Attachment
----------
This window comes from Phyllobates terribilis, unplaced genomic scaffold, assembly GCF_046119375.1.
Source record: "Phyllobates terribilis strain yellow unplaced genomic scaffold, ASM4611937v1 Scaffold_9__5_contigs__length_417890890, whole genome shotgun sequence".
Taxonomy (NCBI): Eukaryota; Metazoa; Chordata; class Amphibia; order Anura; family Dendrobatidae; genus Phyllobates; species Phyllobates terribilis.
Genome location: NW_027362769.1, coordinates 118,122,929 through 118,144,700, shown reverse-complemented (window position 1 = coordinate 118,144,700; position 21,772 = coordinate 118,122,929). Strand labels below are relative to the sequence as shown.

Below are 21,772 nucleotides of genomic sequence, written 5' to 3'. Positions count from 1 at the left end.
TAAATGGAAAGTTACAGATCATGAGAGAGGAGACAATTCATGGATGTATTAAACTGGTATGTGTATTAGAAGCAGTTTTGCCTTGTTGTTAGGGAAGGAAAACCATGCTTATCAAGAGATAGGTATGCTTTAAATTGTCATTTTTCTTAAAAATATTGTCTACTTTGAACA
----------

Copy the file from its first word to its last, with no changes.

This window comes from Phyllobates terribilis, unplaced genomic scaffold, assembly GCF_046119375.1.
Source record: "Phyllobates terribilis strain yellow unplaced genomic scaffold, ASM4611937v1 Scaffold_9__5_contigs__length_417890890, whole genome shotgun sequence".
Taxonomy (NCBI): Eukaryota; Metazoa; Chordata; class Amphibia; order Anura; family Dendrobatidae; genus Phyllobates; species Phyllobates terribilis.
Genome location: NW_027362769.1, coordinates 118,122,929 through 118,144,700, shown reverse-complemented (window position 1 = coordinate 118,144,700; position 21,772 = coordinate 118,122,929). Strand labels below are relative to the sequence as shown.

Below are 21,772 nucleotides of genomic sequence, written 5' to 3'. Positions count from 1 at the left end.
TAAATGGAAAGTTACAGATCATGAGAGAGGAGACAATTCATGGATGTATTAAACTGGTATGTGTATTAGAAGCAGTTTTGCCTTGTTGTTAGGGAAGGAAAACCATGCTTATCAAGAGATAGGTATGCTTTAAATTGTCATTTTTCTTAAAAATATTGTCTACTTTGAACA